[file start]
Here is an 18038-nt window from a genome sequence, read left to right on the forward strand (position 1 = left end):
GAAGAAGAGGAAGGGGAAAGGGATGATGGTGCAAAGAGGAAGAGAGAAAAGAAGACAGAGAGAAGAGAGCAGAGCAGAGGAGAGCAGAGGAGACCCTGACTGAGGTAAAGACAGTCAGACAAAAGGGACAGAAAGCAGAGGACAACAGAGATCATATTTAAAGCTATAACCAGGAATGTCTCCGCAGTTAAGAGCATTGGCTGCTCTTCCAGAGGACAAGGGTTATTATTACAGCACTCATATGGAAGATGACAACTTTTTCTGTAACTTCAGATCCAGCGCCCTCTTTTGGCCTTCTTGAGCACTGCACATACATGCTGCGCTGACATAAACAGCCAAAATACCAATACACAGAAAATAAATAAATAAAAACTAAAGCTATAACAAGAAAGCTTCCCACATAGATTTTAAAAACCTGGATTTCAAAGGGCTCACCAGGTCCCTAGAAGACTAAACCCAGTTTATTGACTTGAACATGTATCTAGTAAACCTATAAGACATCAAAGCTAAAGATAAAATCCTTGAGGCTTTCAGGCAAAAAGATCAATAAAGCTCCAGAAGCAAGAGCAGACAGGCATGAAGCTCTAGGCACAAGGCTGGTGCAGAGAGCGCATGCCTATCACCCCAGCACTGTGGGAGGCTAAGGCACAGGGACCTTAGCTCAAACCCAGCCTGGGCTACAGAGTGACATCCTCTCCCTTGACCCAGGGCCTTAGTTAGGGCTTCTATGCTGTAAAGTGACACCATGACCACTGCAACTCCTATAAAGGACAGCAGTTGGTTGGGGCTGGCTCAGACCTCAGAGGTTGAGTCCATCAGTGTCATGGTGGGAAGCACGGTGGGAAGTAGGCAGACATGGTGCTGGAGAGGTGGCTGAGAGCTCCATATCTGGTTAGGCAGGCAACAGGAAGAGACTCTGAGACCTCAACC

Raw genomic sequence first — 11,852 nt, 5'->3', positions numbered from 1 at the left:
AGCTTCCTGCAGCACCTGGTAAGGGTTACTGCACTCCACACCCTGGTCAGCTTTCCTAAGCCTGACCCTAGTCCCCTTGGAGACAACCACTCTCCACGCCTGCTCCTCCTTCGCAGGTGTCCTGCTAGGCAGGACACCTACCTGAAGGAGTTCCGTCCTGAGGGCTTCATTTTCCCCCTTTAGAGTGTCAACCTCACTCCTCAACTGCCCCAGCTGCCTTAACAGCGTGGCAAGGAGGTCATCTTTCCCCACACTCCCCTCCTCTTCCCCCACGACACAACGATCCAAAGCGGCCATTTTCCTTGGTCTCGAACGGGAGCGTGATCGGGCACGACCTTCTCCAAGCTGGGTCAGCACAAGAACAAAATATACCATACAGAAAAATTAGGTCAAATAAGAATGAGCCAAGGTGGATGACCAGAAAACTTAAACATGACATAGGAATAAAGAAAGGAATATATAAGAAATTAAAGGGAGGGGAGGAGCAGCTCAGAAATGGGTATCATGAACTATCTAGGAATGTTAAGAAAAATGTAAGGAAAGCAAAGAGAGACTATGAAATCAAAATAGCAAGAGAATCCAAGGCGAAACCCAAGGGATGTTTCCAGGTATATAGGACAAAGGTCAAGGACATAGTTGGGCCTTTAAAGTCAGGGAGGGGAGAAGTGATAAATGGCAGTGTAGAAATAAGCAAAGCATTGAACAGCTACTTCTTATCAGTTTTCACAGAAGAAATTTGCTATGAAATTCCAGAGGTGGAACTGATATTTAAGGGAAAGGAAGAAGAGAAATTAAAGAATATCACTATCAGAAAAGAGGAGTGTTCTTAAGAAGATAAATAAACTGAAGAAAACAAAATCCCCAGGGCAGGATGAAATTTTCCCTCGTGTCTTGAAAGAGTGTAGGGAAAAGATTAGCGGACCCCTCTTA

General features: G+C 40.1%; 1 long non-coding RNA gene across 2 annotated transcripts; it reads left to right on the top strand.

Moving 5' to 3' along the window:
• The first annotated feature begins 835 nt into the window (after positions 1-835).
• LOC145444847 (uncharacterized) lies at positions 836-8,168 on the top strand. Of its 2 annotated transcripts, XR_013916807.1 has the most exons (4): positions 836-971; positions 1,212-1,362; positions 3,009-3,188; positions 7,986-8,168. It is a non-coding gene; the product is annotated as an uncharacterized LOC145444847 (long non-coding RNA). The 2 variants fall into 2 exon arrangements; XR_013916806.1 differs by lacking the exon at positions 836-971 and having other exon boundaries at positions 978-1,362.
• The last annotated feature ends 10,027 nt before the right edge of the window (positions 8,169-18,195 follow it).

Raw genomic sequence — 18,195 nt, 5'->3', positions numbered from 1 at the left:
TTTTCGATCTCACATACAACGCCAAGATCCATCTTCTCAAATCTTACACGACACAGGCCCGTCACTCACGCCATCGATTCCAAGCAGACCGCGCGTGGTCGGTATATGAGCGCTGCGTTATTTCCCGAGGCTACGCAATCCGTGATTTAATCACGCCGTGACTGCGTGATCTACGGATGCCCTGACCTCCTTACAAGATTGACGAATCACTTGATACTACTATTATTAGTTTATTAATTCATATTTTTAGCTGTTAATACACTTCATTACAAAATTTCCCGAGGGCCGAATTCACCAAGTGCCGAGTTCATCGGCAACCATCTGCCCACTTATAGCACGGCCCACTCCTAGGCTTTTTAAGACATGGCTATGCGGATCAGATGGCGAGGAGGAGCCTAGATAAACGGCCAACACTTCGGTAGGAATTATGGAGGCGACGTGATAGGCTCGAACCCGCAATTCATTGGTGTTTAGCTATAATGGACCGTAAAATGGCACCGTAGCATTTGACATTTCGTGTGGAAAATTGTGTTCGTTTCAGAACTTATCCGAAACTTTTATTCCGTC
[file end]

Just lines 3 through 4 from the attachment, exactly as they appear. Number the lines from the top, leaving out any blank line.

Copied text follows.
Raw genomic sequence first — 11,852 nt, 5'->3', positions numbered from 1 at the left:
AGCTTCCTGCAGCACCTGGTAAGGGTTACTGCACTCCACACCCTGGTCAGCTTTCCTAAGCCTGACCCTAGTCCCCTTGGAGACAACCACTCTCCACGCCTGCTCCTCCTTCGCAGGTGTCCTGCTAGGCAGGACACCTACCTGAAGGAGTTCCGTCCTGAGGGCTTCATTTTCCCCCTTTAGAGTGTCAACCTCACTCCTCAACTGCCCCAGCTGCCTTAACAGCGTGGCAAGGAGGTCATCTTTCCCCACACTCCCCTCCTCTTCCCCCACGACACAACGATCCAAAGCGGCCATTTTCCTTGGTCTCGAACGGGAGCGTGATCGGGCACGACCTTCTCCAAGCTGGGTCAGCACAAGAACAAAATATACCATACAGAAAAATTAGGTCAAATAAGAATGAGCCAAGGTGGATGACCAGAAAACTTAAACATGACATAGGAATAAAGAAAGGAATATATAAGAAATTAAAGGGAGGGGAGGAGCAGCTCAGAAATGGGTATCATGAACTATCTAGGAATGTTAAGAAAAATGTAAGGAAAGCAAAGAGAGACTATGAAATCAAAATAGCAAGAGAATCCAAGGCGAAACCCAAGGGATGTTTCCAGGTATATAGGACAAAGGTCAAGGACATAGTTGGGCCTTTAAAGTCAGGGAGGGGAGAAGTGATAAATGGCAGTGTAGAAATAAGCAAAGCATTGAACAGCTACTTCTTATCAGTTTTCACAGAAGAAATTTGCTATGAAATTCCAGAGGTGGAACTGATATTTAAGGGAAAGGAAGAAGAGAAATTAAAGAATATCACTATCAGAAAAGAGGAGTGTTCTTAAGAAGATAAATAAACTGAAGAAAACAAAATCCCCAGGGCAGGATGAAATTTTCCCTCGTGTCTTGAAAGAGTGTAGGGAAAAGATTAGCGGACCCCTCTTA